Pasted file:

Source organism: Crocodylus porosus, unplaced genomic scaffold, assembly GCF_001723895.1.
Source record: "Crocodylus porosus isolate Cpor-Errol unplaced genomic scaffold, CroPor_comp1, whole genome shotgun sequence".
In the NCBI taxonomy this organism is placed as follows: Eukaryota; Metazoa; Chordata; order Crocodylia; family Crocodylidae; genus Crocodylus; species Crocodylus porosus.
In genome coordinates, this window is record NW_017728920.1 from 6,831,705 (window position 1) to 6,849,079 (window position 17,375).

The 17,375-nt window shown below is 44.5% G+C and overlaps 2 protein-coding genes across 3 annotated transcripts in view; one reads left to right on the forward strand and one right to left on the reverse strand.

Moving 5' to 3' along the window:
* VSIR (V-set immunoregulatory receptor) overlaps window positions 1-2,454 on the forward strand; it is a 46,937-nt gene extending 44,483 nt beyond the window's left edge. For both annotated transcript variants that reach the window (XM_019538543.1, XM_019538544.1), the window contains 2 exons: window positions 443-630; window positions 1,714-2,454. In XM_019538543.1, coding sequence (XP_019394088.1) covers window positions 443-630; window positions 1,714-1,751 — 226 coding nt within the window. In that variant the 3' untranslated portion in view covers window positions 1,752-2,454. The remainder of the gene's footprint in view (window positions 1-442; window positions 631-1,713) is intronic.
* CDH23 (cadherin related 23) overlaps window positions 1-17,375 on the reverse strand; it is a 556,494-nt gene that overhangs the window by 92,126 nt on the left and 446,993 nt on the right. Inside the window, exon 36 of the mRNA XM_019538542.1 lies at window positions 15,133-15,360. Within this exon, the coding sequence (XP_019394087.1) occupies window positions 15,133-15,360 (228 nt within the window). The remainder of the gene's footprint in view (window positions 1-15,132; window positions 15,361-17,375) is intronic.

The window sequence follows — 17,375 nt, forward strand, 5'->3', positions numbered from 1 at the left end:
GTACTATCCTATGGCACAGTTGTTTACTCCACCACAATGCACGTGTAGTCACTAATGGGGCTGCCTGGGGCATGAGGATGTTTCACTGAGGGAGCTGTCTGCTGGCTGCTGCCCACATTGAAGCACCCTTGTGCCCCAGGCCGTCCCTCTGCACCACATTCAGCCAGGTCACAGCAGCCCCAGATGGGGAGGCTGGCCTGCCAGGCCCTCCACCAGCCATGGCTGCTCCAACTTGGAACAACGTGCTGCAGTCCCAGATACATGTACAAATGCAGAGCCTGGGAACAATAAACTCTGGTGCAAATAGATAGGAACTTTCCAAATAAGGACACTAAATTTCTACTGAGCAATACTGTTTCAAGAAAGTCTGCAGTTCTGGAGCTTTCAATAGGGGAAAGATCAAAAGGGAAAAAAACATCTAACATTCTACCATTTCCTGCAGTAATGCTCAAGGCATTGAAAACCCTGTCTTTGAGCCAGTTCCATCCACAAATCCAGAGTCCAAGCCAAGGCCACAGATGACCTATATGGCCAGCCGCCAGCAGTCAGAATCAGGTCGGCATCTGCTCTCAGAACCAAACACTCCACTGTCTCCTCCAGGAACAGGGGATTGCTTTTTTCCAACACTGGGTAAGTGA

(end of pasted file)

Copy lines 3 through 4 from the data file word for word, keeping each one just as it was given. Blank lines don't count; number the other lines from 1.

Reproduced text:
In the NCBI taxonomy this organism is placed as follows: Eukaryota; Metazoa; Chordata; order Crocodylia; family Crocodylidae; genus Crocodylus; species Crocodylus porosus.
In genome coordinates, this window is record NW_017728920.1 from 6,831,705 (window position 1) to 6,849,079 (window position 17,375).